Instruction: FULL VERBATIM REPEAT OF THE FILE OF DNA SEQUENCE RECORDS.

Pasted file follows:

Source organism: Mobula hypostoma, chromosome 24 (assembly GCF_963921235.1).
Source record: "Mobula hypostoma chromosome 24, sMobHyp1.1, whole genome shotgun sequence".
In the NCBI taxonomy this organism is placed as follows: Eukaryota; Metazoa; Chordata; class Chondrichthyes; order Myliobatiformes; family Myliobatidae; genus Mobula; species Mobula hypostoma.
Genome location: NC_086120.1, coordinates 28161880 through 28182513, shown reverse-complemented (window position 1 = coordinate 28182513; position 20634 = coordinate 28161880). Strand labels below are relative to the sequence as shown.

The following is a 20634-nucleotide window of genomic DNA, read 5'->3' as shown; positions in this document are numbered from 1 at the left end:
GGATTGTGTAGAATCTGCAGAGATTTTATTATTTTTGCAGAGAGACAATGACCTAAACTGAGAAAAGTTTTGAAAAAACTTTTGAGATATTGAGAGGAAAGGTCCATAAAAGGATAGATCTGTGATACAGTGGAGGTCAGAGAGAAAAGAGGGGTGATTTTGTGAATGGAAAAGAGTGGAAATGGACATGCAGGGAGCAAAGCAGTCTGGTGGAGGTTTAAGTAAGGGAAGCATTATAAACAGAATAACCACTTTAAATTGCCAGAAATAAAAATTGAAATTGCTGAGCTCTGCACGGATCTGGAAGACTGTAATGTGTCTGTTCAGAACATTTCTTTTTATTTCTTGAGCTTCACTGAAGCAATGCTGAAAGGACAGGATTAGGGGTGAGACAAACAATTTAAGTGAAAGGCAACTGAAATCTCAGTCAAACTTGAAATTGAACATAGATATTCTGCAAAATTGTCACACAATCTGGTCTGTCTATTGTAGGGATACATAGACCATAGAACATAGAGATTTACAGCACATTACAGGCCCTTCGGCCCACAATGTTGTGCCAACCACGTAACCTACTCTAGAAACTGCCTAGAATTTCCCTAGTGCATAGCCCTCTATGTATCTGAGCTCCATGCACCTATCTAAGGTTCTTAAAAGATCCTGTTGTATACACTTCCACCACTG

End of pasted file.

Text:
Source organism: Mobula hypostoma, chromosome 24 (assembly GCF_963921235.1).
Source record: "Mobula hypostoma chromosome 24, sMobHyp1.1, whole genome shotgun sequence".
In the NCBI taxonomy this organism is placed as follows: Eukaryota; Metazoa; Chordata; class Chondrichthyes; order Myliobatiformes; family Myliobatidae; genus Mobula; species Mobula hypostoma.
Genome location: NC_086120.1, coordinates 28161880 through 28182513, shown reverse-complemented (window position 1 = coordinate 28182513; position 20634 = coordinate 28161880). Strand labels below are relative to the sequence as shown.

The following is a 20634-nucleotide window of genomic DNA, read 5'->3' as shown; positions in this document are numbered from 1 at the left end:
GGATTGTGTAGAATCTGCAGAGATTTTATTATTTTTGCAGAGAGACAATGACCTAAACTGAGAAAAGTTTTGAAAAAACTTTTGAGATATTGAGAGGAAAGGTCCATAAAAGGATAGATCTGTGATACAGTGGAGGTCAGAGAGAAAAGAGGGGTGATTTTGTGAATGGAAAAGAGTGGAAATGGACATGCAGGGAGCAAAGCAGTCTGGTGGAGGTTTAAGTAAGGGAAGCATTATAAACAGAATAACCACTTTAAATTGCCAGAAATAAAAATTGAAATTGCTGAGCTCTGCACGGATCTGGAAGACTGTAATGTGTCTGTTCAGAACATTTCTTTTTATTTCTTGAGCTTCACTGAAGCAATGCTGAAAGGACAGGATTAGGGGTGAGACAAACAATTTAAGTGAAAGGCAACTGAAATCTCAGTCAAACTTGAAATTGAACATAGATATTCTGCAAAATTGTCACACAATCTGGTCTGTCTATTGTAGGGATACATAGACCATAGAACATAGAGATTTACAGCACATTACAGGCCCTTCGGCCCACAATGTTGTGCCAACCACGTAACCTACTCTAGAAACTGCCTAGAATTTCCCTAGTGCATAGCCCTCTATGTATCTGAGCTCCATGCACCTATCTAAGGTTCTTAAAAGATCCTGTTGTATACACTTCCACCACTG